Excerpts and curios from around the web:
Writing on the enduring art of literary hate mail in a recent piece for the New Republic, William Giraldi wonders about the motivations of people who devote significant energy to attacking the work of strangers: “People are desperate to be heard, to make some sound, any sound, in the world, and hate mail allows them the illusion of doing so.” D.H. Lawrence, Giraldi reminds us, was notorious for firing off nasty missives to friends and colleagues (“You revolt me stewing in your consumption,” he wrote to Katherine Mansfield in 1920), but the Internet has helped to create a special strain of angry, often-anonymous reactionaries: “In our sound-biting society of obliterated attention spans, you get blasphemed online, or else in your inbox—instantaneously, by any mosquito with a keyboard. The internet didn’t create hatred but, true to its name, the internet caught it. It’s the modus operandi of online yokels to be outraged, every few minutes, by some trifle or another, to traffic in ‘the nothingness of scorn and noise,’ in John Clare’s immortal wording. Their general confusion of rhetoric for logic and rationalization for reasoning is not merely their limit but a fairly damning limitation.”
“If ever there was an ideal spanking ambassador for the kink-curious mainstream, it’s [Jillian] Keenan,” writes Jenny Zhang in a New York Times review of Keenan’s debut memoir, Sex with Shakespeare: Here’s Much to Do with Pain, but More With Love. Keenan uses the work of the Bard as a jumping-off point to come to terms with a lifelong spanking fetish: “Each chapter is framed by a different Shakespeare play, and Keenan’s delight in them is manifest, from her reading of Caliban’s servitude to Prospero in The Tempest as tender sadomasochism, to her interpretation of Helena’s lovesick verse in A Midsummer Night’s Dream as ‘the most explicit and brave declaration of sexual consent in the Shakespearean canon.'”
Vinson Cunningham explores in a recent essay for the New Yorker what qualities make a personal essay uniquely American: “[T]he essay, in its American incarnation, is a direct outgrowth of the sermon: argumentative, insistent, not infrequently irritating. Americans, in my observation—and despite our fetish for the beauties of individuality and personal freedom—are always, however smilingly, trying to convince somebody, somewhere, of something, and our essayistic tradition bears this out. … As much as one might wish to lay claim to the sensibility of, say, Montaigne—the ruminative philosopher’s ideal, the notion of the essay as neutral attempt—most of us Americans are Emersons: artful sermonizers, pathological point-makers, turntablists spinning the hits with future mischief in mind.”
Jaime Clarke does not want to be a famous novelist. He used to want to be a famous novelist, it’s true, but his literary ambition has cooled over the years, not least of all because of working as a bookseller. Is that a bad thing, this throwing over of the writing life? Not at all, he argues in a new piece for Lit Hub: “The dissipation of my literary ambition is more freeing than anything else. … No more reading both to scavenge, with my own work in mind, and to keep hacking away at the forest of Great Literature too populous ever to clear. Owning a bookstore is positive proof that there are more books published than anyone can possibly read—if you think the stack on your nightstand is mocking you, try working in a bookstore—and the defeat is liberating. The stress of literary ambition demands that you at least attempt some sort of relationship with those books and authors labeled canonical, never mind the contemporary writers you haven’t read, or writers in the zeitgeist.”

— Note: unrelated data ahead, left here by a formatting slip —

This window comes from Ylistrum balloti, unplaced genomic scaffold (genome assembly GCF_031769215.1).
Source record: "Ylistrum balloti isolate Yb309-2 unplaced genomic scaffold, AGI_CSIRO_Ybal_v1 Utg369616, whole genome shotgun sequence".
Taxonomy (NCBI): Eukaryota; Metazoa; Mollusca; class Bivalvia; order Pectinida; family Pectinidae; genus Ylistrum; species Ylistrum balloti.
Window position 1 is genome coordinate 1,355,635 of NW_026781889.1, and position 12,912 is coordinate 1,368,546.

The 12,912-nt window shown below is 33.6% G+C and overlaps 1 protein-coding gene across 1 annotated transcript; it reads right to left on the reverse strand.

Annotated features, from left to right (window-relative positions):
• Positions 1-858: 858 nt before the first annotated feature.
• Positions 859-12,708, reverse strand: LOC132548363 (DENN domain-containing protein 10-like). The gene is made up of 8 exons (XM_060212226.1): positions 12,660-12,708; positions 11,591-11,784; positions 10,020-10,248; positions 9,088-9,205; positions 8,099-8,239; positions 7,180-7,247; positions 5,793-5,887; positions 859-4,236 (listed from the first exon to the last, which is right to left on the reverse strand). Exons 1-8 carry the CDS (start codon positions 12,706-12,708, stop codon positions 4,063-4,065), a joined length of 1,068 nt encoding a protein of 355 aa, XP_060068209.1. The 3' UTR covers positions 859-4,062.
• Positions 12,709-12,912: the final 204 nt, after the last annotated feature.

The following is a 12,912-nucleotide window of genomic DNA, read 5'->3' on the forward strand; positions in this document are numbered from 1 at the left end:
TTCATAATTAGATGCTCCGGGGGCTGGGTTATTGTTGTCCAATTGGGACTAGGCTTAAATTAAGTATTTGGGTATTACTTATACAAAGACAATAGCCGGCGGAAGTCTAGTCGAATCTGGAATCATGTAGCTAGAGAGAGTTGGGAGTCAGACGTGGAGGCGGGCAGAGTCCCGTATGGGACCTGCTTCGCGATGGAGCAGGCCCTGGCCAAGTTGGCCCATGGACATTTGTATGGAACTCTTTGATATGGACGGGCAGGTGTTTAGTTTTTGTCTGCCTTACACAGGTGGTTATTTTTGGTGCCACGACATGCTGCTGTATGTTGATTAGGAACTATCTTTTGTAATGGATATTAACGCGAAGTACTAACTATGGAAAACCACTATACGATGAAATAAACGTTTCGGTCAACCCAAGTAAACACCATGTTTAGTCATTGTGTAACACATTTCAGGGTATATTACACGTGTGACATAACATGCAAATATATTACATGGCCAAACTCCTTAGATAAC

Liesl Schillinger’s series for LARB, “Multilingual Wordsmiths,” features interviews with six acclaimed translators, each of whom share their ideas for what makes a translated work sing. The first installment in the series spotlights Lydia Davis and tackles such topics as working with living authors, getting the job done right the first time, and, of course, the minutiae of process. Davis on why people should read translated works: “I think American or Anglophone readers are very isolated; we don’t publish many translations, out of the vast amount of literature that we publish, and we are too isolated culturally. We need to read and immerse ourselves in other cultures to enjoy their richness; it’s terribly impoverishing not to read translations of works originally written in other languages, to be confined to works written in English.” On what makes for a good translation: “If a work reads smoothly that doesn’t necessarily mean the translation is good. It needs to be as close as possible to the original but in living English, not dead English.” On the kind of people who take up translation: “Fifty or 70 years ago, more poets in America would also translate, and that is much less the case now. I don’t know how many writers are also translators. I think the ethics of translation has changed. For instance, I hear Constance Garnett worked very fast, and if she came to a phrase that really defeated her, she would just skip it. We wouldn’t feel right doing that today. And when the Muirs were translating Kafka [Edwin and Willa Muir were the first to translate Kafka’s The Castle into English, in 1930, and also translated many of his short stories], they would adapt his style so it was more acceptable in English. I don’t think our ethics now in English would permit that. We have a different approach, which is much more faithful and much more complete.”
Image via Hate Mail: The Definitive Collection.